Ever since Mark Shuttleworth started Canonical and released the first version of Ubuntu, it has been his fervent wish to become the Bill Gates of Linux and to make Canonical into the Microsoft of Linux. Ubuntu is an indivisible monolith just like Windows. Any program installed by default during the initial install process cannot be uninstalled because it uses vital system files as dependencies. Instead of collaborating on developing existing Linux packages, Canonical develops its own versions of applications (Mir, Unity, etc.) just so that they have total control. Linux is supposed to be about choice. With Ubuntu the user has no choice about the packages to install. You install everything or nothing. Sound familiar? Did I hear someone in the back say 'Windows'? Now, just like Microsoft, Canonical will collect data on its users. How long before the "opt-out" gets buried deep in the Settings, to be eventual totally removed?

    Following Shuttleworth/Canonical/Ubuntu lead, Linux is slowly becoming Window-ized.

  5. Gazoo
    February 20, 2018 at 9:38 pm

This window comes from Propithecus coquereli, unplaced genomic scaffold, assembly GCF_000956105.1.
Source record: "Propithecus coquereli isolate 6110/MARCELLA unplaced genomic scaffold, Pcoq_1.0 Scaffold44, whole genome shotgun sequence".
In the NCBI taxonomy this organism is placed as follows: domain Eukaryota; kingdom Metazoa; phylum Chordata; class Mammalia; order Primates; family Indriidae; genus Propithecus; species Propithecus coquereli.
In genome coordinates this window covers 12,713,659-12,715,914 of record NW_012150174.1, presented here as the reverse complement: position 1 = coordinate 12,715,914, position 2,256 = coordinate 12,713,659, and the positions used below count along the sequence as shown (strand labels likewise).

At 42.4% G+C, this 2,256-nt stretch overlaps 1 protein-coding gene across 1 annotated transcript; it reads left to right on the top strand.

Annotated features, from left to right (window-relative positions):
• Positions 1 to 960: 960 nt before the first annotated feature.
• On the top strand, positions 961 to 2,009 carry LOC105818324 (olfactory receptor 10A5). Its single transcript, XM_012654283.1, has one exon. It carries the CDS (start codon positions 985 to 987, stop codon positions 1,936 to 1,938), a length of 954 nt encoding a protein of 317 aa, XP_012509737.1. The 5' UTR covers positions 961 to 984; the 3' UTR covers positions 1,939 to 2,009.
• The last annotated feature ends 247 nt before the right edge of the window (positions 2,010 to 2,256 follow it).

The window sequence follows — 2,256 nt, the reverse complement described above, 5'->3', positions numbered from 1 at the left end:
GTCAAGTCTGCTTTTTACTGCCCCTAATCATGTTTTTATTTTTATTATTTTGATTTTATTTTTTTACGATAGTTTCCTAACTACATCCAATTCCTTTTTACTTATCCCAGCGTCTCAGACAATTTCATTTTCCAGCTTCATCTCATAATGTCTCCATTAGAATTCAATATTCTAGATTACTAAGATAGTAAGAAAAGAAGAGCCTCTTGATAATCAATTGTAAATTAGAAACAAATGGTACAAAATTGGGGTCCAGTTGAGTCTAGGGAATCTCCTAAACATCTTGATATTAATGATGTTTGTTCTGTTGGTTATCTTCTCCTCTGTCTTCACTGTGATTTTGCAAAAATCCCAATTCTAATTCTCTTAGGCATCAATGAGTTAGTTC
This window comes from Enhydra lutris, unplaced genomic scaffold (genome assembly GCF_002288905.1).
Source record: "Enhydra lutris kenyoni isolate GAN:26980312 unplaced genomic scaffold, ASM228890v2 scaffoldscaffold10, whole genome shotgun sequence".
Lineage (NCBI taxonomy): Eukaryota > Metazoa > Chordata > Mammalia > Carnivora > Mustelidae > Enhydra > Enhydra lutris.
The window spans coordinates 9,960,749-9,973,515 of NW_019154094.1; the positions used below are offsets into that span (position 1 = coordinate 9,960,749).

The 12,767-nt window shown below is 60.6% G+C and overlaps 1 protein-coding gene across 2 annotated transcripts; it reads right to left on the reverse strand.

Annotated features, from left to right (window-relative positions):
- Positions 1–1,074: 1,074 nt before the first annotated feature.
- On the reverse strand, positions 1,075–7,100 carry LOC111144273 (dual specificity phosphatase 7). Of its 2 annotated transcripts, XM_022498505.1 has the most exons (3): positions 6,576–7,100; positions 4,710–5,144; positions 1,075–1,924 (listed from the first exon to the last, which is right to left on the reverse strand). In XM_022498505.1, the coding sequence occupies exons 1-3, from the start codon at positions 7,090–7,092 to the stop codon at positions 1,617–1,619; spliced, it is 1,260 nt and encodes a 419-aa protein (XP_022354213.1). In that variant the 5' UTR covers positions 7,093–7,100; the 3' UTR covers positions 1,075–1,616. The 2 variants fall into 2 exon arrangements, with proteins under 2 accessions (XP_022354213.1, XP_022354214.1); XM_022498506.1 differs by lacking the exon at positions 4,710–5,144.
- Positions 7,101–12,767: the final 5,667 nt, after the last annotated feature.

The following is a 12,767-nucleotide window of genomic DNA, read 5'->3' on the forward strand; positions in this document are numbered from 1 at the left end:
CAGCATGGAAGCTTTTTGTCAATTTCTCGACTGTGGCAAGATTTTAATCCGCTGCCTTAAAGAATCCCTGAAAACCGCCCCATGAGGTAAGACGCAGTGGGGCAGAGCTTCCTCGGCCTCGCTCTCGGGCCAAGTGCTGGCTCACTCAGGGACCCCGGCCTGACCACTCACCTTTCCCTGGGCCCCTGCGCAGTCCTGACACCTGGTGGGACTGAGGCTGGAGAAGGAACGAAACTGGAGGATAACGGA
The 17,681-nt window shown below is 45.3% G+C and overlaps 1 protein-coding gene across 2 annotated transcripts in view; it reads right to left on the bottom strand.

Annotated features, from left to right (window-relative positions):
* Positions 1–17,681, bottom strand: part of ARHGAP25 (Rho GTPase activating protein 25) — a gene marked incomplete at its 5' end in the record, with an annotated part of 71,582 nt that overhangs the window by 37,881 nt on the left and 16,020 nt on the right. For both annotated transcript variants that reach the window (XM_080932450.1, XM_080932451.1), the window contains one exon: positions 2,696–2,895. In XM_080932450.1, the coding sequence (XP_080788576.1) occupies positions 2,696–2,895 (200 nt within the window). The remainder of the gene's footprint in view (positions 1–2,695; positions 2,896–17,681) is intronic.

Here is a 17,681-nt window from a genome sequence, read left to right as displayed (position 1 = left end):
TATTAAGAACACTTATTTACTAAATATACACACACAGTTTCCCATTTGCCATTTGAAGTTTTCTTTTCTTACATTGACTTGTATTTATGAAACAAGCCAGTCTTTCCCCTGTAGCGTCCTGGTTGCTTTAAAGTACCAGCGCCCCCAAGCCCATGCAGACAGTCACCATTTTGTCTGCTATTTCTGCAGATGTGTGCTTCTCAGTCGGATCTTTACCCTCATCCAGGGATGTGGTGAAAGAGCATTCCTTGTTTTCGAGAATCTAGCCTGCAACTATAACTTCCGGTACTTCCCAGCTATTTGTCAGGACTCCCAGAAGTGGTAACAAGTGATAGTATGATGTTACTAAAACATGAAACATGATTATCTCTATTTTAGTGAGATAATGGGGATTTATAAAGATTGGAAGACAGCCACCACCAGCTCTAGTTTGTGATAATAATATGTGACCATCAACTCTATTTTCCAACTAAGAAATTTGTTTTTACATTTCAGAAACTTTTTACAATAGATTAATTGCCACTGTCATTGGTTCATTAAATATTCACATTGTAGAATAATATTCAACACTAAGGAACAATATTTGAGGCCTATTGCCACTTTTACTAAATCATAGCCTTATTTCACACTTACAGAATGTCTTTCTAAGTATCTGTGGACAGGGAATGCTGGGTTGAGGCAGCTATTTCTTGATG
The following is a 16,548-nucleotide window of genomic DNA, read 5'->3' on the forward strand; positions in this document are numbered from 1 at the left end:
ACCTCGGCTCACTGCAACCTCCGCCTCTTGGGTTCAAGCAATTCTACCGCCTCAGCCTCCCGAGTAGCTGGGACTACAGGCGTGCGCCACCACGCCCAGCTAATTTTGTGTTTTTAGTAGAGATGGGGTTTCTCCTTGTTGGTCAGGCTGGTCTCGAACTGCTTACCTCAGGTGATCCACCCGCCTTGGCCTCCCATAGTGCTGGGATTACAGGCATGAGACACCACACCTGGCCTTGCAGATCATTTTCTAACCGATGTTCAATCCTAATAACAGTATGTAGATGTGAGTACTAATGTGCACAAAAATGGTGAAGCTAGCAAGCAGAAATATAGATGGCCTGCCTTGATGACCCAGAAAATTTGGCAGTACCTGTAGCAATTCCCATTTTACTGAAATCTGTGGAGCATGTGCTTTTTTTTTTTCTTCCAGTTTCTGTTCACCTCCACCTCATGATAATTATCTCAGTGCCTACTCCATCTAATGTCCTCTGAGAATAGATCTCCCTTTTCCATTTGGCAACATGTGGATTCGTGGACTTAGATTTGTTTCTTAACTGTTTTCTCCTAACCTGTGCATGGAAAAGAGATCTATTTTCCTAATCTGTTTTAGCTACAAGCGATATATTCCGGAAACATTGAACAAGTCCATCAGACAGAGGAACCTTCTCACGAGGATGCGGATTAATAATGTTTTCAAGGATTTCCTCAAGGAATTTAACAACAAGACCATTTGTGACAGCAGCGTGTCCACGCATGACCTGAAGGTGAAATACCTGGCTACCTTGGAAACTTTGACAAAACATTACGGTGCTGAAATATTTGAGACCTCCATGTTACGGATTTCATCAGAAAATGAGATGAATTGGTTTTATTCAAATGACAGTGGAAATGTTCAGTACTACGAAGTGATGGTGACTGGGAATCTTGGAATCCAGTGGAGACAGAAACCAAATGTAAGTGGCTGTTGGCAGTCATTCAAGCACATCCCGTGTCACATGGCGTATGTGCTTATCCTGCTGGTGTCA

Not an Ubuntu user but they are literally collecting enough information to uniquely identify users, ie.. fingerprinting.

    Their point about what programs people install will naturally lead to: how long has this uniquely identified person run program X? This is what establishes what programs people care about.

    I have honestly never seen the positive impacts of data-collection. The companies mentioned (Microsoft, Apple, Google, etal) have always done whatever they have wanted regardless. As businesses, their primary concern is using this data to their competitive advantage - nothing more. It helps fend off competitors, track trends so that they are *first* with a new product, resell data to monetize, etc. It, now, even includes controlling the narrative.

    This is why we have Windows 10 (hybrid OS), Metro Interface (which everyone hated), Laptops with minimal ports, Laptops with barely any storage space, no headphone jacks, notches, non-removable batteries. The list is endless. My point is that data-collection - at no point - indicated that people wanted these things. In fact, it probably indicated that people wanted the *opposite* of these things.

    Ubuntu played their hand too early with the Amazon thing. It backfired. Now they're coming in "sideways". There is no question that after their base becomes (somewhat) accustomed to the data-collection, Ubuntu will add new "telemetry". Then they'll figure out a way to monetize their user's personal lives for their benefit. Firefox is on the same track. The fanboys will continue to delude themselves into believing this is not the case. But... every single company that has entered this arena has betrayed their users. Every. Single. One.